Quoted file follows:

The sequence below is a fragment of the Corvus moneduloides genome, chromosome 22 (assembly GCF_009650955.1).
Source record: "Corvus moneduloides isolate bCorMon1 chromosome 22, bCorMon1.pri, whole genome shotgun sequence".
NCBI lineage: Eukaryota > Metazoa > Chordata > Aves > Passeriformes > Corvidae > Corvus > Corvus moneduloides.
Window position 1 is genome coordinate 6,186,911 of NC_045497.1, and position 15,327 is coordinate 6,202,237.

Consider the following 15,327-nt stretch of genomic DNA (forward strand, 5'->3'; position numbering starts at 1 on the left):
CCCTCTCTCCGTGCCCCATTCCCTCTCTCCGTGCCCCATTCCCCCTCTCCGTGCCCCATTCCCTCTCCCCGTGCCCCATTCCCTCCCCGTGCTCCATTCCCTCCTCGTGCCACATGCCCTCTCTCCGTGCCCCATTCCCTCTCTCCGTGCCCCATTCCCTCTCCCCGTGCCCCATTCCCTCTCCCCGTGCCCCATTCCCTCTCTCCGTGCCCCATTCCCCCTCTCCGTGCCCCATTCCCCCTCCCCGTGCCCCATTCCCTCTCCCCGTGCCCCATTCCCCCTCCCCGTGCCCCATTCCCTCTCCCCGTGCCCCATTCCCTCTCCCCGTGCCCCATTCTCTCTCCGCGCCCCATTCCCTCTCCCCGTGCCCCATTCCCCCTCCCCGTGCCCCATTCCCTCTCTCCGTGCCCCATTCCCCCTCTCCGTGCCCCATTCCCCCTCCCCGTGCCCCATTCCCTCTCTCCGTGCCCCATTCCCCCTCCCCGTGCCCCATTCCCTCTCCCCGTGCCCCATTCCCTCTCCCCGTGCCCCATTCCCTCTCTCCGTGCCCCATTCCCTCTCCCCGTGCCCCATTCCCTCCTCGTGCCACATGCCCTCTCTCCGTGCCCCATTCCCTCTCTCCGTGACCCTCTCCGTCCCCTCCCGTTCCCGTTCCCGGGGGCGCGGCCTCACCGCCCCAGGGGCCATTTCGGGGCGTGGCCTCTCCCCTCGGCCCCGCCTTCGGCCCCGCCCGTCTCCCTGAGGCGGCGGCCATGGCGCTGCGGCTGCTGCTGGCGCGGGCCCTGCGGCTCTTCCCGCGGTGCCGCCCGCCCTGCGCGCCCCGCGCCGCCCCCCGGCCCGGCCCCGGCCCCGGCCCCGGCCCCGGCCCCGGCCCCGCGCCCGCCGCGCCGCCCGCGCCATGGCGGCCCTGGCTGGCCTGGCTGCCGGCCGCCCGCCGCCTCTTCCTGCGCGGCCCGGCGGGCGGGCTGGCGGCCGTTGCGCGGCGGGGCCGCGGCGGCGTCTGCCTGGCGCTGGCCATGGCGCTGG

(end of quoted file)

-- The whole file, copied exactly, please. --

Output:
The sequence below is a fragment of the Corvus moneduloides genome, chromosome 22 (assembly GCF_009650955.1).
Source record: "Corvus moneduloides isolate bCorMon1 chromosome 22, bCorMon1.pri, whole genome shotgun sequence".
NCBI lineage: Eukaryota > Metazoa > Chordata > Aves > Passeriformes > Corvidae > Corvus > Corvus moneduloides.
Window position 1 is genome coordinate 6,186,911 of NC_045497.1, and position 15,327 is coordinate 6,202,237.

Consider the following 15,327-nt stretch of genomic DNA (forward strand, 5'->3'; position numbering starts at 1 on the left):
CCCTCTCTCCGTGCCCCATTCCCTCTCTCCGTGCCCCATTCCCCCTCTCCGTGCCCCATTCCCTCTCCCCGTGCCCCATTCCCTCCCCGTGCTCCATTCCCTCCTCGTGCCACATGCCCTCTCTCCGTGCCCCATTCCCTCTCTCCGTGCCCCATTCCCTCTCCCCGTGCCCCATTCCCTCTCCCCGTGCCCCATTCCCTCTCTCCGTGCCCCATTCCCCCTCTCCGTGCCCCATTCCCCCTCCCCGTGCCCCATTCCCTCTCCCCGTGCCCCATTCCCCCTCCCCGTGCCCCATTCCCTCTCCCCGTGCCCCATTCCCTCTCCCCGTGCCCCATTCTCTCTCCGCGCCCCATTCCCTCTCCCCGTGCCCCATTCCCCCTCCCCGTGCCCCATTCCCTCTCTCCGTGCCCCATTCCCCCTCTCCGTGCCCCATTCCCCCTCCCCGTGCCCCATTCCCTCTCTCCGTGCCCCATTCCCCCTCCCCGTGCCCCATTCCCTCTCCCCGTGCCCCATTCCCTCTCCCCGTGCCCCATTCCCTCTCTCCGTGCCCCATTCCCTCTCCCCGTGCCCCATTCCCTCCTCGTGCCACATGCCCTCTCTCCGTGCCCCATTCCCTCTCTCCGTGACCCTCTCCGTCCCCTCCCGTTCCCGTTCCCGGGGGCGCGGCCTCACCGCCCCAGGGGCCATTTCGGGGCGTGGCCTCTCCCCTCGGCCCCGCCTTCGGCCCCGCCCGTCTCCCTGAGGCGGCGGCCATGGCGCTGCGGCTGCTGCTGGCGCGGGCCCTGCGGCTCTTCCCGCGGTGCCGCCCGCCCTGCGCGCCCCGCGCCGCCCCCCGGCCCGGCCCCGGCCCCGGCCCCGGCCCCGGCCCCGGCCCCGCGCCCGCCGCGCCGCCCGCGCCATGGCGGCCCTGGCTGGCCTGGCTGCCGGCCGCCCGCCGCCTCTTCCTGCGCGGCCCGGCGGGCGGGCTGGCGGCCGTTGCGCGGCGGGGCCGCGGCGGCGTCTGCCTGGCGCTGGCCATGGCGCTGG